Finely carved English cameo art glass vase by Thomas Webb soars to $260,000 at Woody Auction, May 29 A museum-quality, finely carved English cameo art glass vase by Thomas Webb, 9 ½ inches tall and boasting a figural rendering signed “G. Woodall 1887,” soared to $260,000 at an auction held May 29th.
News-Antique.com - Jun 09,2014 - WICHITA, Kan. – A museum-quality, finely carved English cameo art glass vase by Thomas Webb, 9 ½ inches tall and boasting a figural rendering signed “G. Woodall 1887,” soared to $260,000 at Part 2 of the sale of the lifetime collection of porcelain and fine art glass gathered over the course of five decades by the late Dr. Ernest Rieger and his wife Karin, held May 29th.
The auction took place at the Double Tree (Airport Hilton) in Wichita and was conducted by Woody Auction, based in Douglass, Kan. It was the highest price ever paid for a single item at a Woody Auction sale – no small feat considering the firm has been conducting auctions in the Midwest for decades. The firm also conducted the Part 1 auction, which grossed $1.3 million.
Part 2 did even better, grossing $1.8 million, helped along, of course, by the Thomas Webb vase, which carried a pre-sale estimate of $50,000-$100,000. “We knew we had something special, and we fully expected it to reach and surpass $100,000, but when it climbed as high as it did, we were just astounded,” said Jason Woody of Woody Auction. “But it truly is a remarkable vase.”
Thomas Webb & Sons was founded in England in 1842 by Mr. Webb. It was known for the high quality of its cameo glass. The example in the auction had been pictured in the book English Cameo Glass by Grover. Woodall’s figural depiction was titled The Origin of Painting. The vase was signed by both Webb and Woodall. The buyer was a serious collector from West Virginia.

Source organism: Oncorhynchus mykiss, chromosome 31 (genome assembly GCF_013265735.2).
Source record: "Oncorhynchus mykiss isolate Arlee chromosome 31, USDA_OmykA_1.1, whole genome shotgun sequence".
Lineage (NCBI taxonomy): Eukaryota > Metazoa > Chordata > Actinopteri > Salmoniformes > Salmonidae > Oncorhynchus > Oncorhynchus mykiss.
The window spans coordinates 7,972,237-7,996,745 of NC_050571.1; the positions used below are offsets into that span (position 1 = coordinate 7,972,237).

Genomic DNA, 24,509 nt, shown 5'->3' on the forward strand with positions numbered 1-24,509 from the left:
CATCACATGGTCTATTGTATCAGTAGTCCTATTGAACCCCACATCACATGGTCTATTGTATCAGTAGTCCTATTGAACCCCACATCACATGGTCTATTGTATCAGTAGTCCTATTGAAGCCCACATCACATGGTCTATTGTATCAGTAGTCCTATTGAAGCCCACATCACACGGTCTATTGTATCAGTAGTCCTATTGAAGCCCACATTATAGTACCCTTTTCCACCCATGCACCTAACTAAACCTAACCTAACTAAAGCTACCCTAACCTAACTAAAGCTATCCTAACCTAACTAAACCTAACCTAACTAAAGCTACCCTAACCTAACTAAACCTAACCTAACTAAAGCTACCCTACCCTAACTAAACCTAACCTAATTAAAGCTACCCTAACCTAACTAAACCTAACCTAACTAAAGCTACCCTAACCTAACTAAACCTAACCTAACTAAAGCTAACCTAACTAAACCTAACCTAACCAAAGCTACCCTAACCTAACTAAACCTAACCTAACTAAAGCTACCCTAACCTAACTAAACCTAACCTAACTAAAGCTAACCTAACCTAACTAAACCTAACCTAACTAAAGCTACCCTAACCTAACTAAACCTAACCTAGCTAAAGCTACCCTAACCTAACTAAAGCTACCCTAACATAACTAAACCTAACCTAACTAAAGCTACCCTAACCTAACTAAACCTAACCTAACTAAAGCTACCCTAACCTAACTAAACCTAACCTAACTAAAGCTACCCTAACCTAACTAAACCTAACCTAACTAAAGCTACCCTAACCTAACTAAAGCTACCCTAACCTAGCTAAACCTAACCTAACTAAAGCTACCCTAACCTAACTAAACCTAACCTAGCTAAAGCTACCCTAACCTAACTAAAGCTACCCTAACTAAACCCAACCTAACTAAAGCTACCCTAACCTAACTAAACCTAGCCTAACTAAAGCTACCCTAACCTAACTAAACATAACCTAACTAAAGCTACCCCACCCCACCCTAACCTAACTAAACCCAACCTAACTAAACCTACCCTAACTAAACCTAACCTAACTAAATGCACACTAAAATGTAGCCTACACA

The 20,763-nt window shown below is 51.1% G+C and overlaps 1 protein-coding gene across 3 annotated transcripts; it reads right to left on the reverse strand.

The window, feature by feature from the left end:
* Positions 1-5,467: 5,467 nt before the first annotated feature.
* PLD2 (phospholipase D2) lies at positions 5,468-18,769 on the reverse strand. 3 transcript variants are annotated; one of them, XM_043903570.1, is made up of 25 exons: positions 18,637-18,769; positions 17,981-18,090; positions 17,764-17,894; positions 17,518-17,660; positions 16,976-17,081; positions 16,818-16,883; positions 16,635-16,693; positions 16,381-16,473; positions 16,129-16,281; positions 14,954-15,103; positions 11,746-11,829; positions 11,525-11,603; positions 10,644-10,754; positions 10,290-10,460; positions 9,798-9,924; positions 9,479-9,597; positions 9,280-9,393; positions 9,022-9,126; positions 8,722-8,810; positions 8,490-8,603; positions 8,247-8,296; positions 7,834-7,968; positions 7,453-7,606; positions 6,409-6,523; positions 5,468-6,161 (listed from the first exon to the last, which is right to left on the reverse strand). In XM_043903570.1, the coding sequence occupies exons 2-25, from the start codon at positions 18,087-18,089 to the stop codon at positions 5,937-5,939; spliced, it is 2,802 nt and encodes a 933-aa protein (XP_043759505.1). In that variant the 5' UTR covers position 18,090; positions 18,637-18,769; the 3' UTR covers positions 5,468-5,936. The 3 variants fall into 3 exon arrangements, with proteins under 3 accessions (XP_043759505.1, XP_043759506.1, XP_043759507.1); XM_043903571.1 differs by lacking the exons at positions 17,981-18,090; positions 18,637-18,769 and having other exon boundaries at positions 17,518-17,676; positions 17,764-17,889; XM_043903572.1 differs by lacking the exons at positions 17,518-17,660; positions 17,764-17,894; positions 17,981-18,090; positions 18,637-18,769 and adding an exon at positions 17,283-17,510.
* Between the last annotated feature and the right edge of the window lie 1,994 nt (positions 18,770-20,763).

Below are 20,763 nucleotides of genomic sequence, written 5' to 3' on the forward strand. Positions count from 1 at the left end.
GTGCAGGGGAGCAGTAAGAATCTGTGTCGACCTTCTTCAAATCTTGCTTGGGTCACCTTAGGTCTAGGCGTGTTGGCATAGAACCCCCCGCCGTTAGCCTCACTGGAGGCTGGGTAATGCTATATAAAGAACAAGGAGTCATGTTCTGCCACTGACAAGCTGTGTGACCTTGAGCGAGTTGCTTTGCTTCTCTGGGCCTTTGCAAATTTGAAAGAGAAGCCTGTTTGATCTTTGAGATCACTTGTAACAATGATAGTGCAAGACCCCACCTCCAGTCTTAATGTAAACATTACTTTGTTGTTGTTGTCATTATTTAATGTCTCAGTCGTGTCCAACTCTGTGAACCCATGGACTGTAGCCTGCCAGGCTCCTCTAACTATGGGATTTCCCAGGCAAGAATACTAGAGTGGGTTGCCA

“Even though the top lot was a piece by Thomas Webb, it was the Tiffany people who really drove this sale,” Woody said. “They hadn’t seen such high quality glass come available in a long time. And the audience was literally worldwide. We had a Japanese man and his secretary fly in just for the auction, and he ended up spending $50,000. Many bids poured in from the UK, too.”
By day’s end, 432 lots had come up for bid and found new owners (it was an absolute auction; everything sold, regardless of price). About 150 people attended the event in person; around 95 of those held bidder numbers. Another 850 registered to bid online, via LiveAuctioneers.com. Bids were fielded from as many as 45 countries, and many absentee (or left) bids were recorded.
Following are additional highlights from the auction. All prices quoted are hammer. There is no buyer’s premium at a Woody Auction.
Two lots tied for runner-up honors, at $45,000 each. One was another Thomas Webb & Sons English cameo art glass vase, signed “G. Woodall.” The 8 ½ inch vase had a blue background with carved white opal overlay featuring a young lady and a bird. The other lot was a 17 ¼ inch tall signed Tiffany art glass vase with a beautiful red body and green iridescent decorated neck.
Right behind, at $44,000, was an outstanding 13 ¾ inch